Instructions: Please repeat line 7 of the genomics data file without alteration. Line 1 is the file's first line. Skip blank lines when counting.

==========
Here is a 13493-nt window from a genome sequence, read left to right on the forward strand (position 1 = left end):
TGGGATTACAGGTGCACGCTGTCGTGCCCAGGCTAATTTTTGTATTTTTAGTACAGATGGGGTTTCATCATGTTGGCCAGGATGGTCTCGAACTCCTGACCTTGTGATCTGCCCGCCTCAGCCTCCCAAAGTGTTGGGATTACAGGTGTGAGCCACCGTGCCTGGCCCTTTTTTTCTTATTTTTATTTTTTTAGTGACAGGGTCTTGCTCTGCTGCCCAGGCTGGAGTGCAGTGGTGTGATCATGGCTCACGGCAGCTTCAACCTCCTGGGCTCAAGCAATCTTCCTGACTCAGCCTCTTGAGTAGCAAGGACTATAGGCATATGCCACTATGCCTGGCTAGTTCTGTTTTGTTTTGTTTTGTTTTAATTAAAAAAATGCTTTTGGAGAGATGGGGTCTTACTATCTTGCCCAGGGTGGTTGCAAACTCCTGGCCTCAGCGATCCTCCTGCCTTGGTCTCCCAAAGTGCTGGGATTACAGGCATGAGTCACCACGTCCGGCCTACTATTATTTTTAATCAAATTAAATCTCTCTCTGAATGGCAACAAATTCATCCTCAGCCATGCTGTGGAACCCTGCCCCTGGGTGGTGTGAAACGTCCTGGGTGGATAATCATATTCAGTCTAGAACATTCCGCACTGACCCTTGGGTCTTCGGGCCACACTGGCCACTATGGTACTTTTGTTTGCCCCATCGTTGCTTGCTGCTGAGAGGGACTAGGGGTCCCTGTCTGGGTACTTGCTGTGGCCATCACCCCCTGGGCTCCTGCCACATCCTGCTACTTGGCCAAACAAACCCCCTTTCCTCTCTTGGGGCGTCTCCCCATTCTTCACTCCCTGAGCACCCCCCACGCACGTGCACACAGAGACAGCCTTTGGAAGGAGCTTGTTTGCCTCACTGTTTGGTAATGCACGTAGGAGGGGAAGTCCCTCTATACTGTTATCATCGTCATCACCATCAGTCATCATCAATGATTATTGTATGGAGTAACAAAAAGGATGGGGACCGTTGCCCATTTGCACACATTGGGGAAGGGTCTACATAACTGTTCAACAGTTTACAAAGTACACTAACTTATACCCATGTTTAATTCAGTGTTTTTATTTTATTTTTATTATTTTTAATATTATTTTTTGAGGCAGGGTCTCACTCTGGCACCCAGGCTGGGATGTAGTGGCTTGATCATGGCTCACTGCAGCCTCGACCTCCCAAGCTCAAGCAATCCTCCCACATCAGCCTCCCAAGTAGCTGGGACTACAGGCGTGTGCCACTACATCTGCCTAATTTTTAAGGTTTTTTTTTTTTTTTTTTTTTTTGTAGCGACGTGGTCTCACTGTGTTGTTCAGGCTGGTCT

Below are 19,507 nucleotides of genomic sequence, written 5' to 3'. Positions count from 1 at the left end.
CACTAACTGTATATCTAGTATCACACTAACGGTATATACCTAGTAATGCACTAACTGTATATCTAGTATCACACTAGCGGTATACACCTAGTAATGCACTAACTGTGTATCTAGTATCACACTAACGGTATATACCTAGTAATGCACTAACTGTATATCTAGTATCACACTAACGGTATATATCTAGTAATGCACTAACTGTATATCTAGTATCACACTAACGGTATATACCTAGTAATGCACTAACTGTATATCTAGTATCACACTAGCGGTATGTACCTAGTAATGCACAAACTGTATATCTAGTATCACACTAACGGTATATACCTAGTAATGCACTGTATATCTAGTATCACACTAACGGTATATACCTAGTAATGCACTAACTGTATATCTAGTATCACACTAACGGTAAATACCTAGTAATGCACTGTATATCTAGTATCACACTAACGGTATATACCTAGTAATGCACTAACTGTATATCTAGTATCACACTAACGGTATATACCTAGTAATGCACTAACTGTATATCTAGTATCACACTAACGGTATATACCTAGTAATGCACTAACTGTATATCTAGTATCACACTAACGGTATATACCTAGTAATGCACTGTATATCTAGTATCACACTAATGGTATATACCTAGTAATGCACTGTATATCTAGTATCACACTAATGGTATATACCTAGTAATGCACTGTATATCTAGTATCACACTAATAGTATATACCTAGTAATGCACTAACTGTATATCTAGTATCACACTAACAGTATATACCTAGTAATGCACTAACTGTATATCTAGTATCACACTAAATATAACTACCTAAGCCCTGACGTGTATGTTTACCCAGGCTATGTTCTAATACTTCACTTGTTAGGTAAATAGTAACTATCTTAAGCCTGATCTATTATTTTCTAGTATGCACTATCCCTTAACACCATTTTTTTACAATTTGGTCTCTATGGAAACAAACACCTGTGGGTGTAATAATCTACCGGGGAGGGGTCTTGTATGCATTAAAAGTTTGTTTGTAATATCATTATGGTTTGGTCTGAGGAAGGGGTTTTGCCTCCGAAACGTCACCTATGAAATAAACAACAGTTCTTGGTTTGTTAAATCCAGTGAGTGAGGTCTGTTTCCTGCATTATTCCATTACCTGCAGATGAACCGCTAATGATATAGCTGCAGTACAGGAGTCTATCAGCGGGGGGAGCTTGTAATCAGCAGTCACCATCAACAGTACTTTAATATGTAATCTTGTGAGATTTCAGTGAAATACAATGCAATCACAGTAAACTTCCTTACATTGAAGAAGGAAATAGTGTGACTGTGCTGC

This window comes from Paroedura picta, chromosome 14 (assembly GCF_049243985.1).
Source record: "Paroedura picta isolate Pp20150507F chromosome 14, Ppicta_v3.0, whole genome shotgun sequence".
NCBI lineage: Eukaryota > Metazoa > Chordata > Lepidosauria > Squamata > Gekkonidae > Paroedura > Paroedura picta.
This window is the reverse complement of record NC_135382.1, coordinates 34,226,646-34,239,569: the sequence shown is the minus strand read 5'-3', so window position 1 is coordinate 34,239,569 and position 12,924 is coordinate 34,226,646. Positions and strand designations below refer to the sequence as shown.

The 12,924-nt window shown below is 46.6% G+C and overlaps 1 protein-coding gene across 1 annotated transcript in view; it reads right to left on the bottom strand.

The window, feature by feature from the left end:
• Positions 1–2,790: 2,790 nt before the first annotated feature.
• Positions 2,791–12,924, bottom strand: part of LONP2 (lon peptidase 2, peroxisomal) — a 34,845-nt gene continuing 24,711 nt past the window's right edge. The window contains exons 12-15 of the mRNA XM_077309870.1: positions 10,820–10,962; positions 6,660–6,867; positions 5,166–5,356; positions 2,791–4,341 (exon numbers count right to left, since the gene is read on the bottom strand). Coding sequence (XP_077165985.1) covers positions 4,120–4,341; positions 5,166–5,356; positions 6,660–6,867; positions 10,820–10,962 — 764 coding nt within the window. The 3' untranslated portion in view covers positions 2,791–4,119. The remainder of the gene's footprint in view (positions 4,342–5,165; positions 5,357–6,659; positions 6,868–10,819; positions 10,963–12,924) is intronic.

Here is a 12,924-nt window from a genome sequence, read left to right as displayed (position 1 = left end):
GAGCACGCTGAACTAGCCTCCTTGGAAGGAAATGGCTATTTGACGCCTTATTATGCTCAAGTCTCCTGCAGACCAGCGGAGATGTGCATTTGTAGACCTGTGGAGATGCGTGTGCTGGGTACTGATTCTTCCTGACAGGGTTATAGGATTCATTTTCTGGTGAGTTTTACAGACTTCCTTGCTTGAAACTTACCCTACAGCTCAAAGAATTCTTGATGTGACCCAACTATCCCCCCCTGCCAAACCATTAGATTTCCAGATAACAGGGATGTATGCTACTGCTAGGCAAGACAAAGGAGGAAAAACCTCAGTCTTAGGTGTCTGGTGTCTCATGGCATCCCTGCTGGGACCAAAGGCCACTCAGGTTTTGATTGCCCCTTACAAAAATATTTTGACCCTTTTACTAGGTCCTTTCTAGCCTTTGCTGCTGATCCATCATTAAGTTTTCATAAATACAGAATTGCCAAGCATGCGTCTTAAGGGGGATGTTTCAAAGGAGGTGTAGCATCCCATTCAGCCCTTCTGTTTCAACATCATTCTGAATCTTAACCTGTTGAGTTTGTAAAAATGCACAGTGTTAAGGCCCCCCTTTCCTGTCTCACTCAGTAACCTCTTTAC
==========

NCBI lineage: Eukaryota > Metazoa > Chordata > Lepidosauria > Squamata > Gekkonidae > Paroedura > Paroedura picta.